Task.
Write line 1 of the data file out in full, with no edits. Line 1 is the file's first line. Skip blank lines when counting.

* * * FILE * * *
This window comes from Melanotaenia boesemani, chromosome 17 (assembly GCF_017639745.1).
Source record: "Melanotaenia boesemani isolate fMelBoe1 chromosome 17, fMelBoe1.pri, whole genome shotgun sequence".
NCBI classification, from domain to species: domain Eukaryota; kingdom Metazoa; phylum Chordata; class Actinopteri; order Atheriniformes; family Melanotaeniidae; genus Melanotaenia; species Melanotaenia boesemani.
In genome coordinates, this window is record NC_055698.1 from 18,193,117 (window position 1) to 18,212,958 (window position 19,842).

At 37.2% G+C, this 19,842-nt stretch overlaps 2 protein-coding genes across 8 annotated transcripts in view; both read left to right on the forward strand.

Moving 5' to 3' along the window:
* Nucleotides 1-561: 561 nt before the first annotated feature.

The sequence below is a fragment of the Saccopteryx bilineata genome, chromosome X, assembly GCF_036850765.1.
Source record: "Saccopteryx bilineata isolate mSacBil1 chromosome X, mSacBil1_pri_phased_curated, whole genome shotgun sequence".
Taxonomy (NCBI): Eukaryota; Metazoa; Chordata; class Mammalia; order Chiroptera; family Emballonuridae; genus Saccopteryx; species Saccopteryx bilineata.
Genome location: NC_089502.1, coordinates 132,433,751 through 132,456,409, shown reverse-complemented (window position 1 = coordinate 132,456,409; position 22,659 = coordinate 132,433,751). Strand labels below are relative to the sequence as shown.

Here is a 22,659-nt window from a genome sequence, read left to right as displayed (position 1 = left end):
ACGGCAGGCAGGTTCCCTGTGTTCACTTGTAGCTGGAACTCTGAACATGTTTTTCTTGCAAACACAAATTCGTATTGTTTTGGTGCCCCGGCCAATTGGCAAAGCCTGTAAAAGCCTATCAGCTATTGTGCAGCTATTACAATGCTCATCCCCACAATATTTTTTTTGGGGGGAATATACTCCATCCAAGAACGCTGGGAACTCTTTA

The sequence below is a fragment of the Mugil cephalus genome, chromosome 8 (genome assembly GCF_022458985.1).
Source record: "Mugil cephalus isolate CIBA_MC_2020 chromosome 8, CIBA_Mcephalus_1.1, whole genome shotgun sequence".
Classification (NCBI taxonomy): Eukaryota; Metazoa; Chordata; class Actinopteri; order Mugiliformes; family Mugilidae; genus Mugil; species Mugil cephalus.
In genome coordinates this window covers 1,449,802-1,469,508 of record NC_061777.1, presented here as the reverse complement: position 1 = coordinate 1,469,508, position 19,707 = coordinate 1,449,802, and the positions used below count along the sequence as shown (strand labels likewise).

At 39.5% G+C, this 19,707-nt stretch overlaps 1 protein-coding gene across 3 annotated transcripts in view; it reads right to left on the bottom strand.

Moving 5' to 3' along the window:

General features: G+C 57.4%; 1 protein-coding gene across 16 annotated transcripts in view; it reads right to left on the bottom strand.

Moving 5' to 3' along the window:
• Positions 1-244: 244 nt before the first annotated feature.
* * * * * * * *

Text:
This window comes from Melanotaenia boesemani, chromosome 17 (assembly GCF_017639745.1).